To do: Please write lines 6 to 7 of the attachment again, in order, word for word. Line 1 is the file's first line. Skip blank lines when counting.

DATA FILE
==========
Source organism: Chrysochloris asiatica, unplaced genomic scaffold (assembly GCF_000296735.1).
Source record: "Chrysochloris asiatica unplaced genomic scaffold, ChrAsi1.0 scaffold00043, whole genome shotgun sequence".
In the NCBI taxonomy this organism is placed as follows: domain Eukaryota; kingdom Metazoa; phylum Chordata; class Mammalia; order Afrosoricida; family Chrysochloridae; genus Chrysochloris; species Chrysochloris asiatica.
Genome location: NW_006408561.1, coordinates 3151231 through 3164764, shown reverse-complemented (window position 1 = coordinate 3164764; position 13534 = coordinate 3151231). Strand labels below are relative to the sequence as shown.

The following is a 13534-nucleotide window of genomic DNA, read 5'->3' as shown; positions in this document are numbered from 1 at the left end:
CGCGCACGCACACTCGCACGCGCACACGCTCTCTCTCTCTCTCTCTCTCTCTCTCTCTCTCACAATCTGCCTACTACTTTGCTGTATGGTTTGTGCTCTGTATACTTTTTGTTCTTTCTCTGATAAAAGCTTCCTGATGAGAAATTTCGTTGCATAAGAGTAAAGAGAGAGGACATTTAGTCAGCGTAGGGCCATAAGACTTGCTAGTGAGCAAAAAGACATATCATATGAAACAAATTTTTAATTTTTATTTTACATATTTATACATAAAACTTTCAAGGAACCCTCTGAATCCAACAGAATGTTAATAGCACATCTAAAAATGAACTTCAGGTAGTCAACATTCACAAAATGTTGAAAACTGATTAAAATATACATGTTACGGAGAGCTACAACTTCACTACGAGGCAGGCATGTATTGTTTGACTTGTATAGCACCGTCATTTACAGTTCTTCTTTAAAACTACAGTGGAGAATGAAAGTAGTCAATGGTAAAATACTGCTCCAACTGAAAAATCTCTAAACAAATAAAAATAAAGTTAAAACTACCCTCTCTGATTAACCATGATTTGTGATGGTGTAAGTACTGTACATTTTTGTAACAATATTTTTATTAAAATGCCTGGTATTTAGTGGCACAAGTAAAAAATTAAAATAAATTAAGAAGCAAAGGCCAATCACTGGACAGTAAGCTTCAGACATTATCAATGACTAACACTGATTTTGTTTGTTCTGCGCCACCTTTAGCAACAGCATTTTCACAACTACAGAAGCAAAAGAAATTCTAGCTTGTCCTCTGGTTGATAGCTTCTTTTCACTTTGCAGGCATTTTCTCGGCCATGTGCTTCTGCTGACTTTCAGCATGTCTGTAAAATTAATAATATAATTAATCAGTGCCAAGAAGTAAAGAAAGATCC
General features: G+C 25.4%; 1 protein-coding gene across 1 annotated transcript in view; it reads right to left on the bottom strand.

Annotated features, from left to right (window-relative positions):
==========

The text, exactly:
CGCGCACGCACACTCGCACGCGCACACGCTCTCTCTCTCTCTCTCTCTCTCTCTCTCTCTCACAATCTGCCTACTACTTTGCTGTATGGTTTGTGCTCTGTATACTTTTTGTTCTTTCTCTGATAAAAGCTTCCTGATGAGAAATTTCGTTGCATAAGAGTAAAGAGAGAGGACATTTAGTCAGCGTAGGGCCATAAGACTTGCTAGTGAGCAAAAAGACATATCATATGAAACAAATTTTTAATTTTTATTTTACATATTTATACATAAAACTTTCAAGGAACCCTCTGAATCCAACAGAATGTTAATAGCACATCTAAAAATGAACTTCAGGTAGTCAACATTCACAAAATGTTGAAAACTGATTAAAATATACATGTTACGGAGAGCTACAACTTCACTACGAGGCAGGCATGTATTGTTTGACTTGTATAGCACCGTCATTTACAGTTCTTCTTTAAAACTACAGTGGAGAATGAAAGTAGTCAATGGTAAAATACTGCTCCAACTGAAAAATCTCTAAACAAATAAAAATAAAGTTAAAACTACCCTCTCTGATTAACCATGATTTGTGATGGTGTAAGTACTGTACATTTTTGTAACAATATTTTTATTAAAATGCCTGGTATTTAGTGGCACAAGTAAAAAATTAAAATAAATTAAGAAGCAAAGGCCAATCACTGGACAGTAAGCTTCAGACATTATCAATGACTAACACTGATTTTGTTTGTTCTGCGCCACCTTTAGCAACAGCATTTTCACAACTACAGAAGCAAAAGAAATTCTAGCTTGTCCTCTGGTTGATAGCTTCTTTTCACTTTGCAGGCATTTTCTCGGCCATGTGCTTCTGCTGACTTTCAGCATGTCTGTAAAATTAATAATATAATTAATCAGTGCCAAGAAGTAAAGAAAGATCC
General features: G+C 25.4%; 1 protein-coding gene across 1 annotated transcript in view; it reads right to left on the bottom strand.